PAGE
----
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Discrete sample measurements

A total of 511 samples from Hole M0029A were measured in the pass-through magnetometer. Sequences of finer grained sediments (silt and clay) were targeted for sampling at varying resolution, from one sample every 20 cm to one sample every meter, depending on grain size and predicted accumulation rates. In addition, some coarser grained sequences were sampled at one sample per section. Natural remanent magnetization (NRM) and the remanence after sequential alternating-field (AF) demagnetization up to 15 or 60 mT was measured for all samples.

Remanent magnetization

Similar to Holes M0027A and M0028A, the primary magnetization in Hole M0029A is mostly carried by a low-coercivity component, with demagnetization also indicating the presence of a high-coercivity magnetic mineral. The initial NRM moment of the sediments is typically weak, on the order of 10–10 to 10–8 Am2, except for a clay-rich horizon in Cores 313-M0029A-210R and 211R (~734–740 mbsf), which exhibits stronger magnetic moments, on the order of 10–8 Am2 (Fig. F37).

Just as for the lower half of Hole M0028A, we decided to limit the demagnetization procedure to a maximum alternating field of 15 mT (except for cores) to preserve the signal for more detailed and careful treatment after the science party. Magnetic remanence from Hole M0029A sediments generally follows a semistraight trajectory after successive AF demagnetization up to 15 mT, indicating that a single component is being demagnetized. However, this component often does not trend toward the origin, suggesting the presence of a second higher coercivity component that is not demagnetized. As in Holes M0027A and M0028A, inclination data show prevailing normal polarity, suggesting that the first component is a viscous overprint.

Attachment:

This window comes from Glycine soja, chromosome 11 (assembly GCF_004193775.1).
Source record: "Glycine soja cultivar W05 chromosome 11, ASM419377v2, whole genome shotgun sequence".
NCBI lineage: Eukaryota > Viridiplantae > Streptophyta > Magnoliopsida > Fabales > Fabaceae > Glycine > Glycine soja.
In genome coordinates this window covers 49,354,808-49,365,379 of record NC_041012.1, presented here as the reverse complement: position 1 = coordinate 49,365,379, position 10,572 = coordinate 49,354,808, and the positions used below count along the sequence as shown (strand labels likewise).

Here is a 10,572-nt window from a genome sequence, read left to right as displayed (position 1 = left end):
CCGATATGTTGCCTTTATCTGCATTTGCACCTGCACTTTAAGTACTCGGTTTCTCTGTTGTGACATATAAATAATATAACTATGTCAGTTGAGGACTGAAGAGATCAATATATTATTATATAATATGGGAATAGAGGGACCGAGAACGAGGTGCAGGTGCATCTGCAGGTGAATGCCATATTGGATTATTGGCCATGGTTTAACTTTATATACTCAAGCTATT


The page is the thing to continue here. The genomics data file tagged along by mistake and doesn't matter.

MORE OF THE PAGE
The low level of AF demagnetization means that, in many cases, it is impossible to isolate a characteristic remanent magnetization (ChRM) for the sediments. Preliminary polarity interpretations were made for Cores 313-M0029A-61R through 73R (~310–349 mbsf) (Fig. F38) and 208R through 217R (~728–756 mbsf) (Fig. F39), which are characterized by slightly elevated magnetic susceptibility values, in addition to stronger NRM moments in the latter case. Preliminary polarity interpretations were also made for Cores 313-M0029A-74R through 160R (~350–600 mbsf), but at this stage we were not able to isolate any apparent reversal boundaries. All interpretations were based on inclination data after 15 mT AF demagnetization (up to 60 mT between 325.02 and 332.58 mbsf) and by studying the trajectory of the NRM in orthogonal Zijderveld plots. In this section, we present preliminary age estimates (Table T12) for each reversal boundary based on the constraints given by Sr isotope ages and biohorizons (Figs. F38, F39).

For Cores 313-M0029A-61R through 73R (~310–349 mbsf), the first reversal boundary (from normal to reversed polarity [N/R]) between 331.11 and 330.91 mbsf is tentatively identified as the onset of Chron C5AAr (Fig. F38). The next reversal boundary (R/N) between 327.95 and 327.53 mbsf is identified as the onset of Chron C5AAn.

A thick zone of normal polarity between ~370 and 470 mbsf may represent Chrons C5Acn through C5ADN, dating the upper surface above sequence m5 as ~14.6 Ma (Fig. F40).

For Cores 313-M0029A-208R through 217R (~728–756 mbsf), a reversal boundary (N/R) between 733.49 and 733.29 mbsf is identified as the onset of Chron C6An.1r. A thick normal magnetozone to ~747 mbsf may be wholly or in part Chron C6An.2n.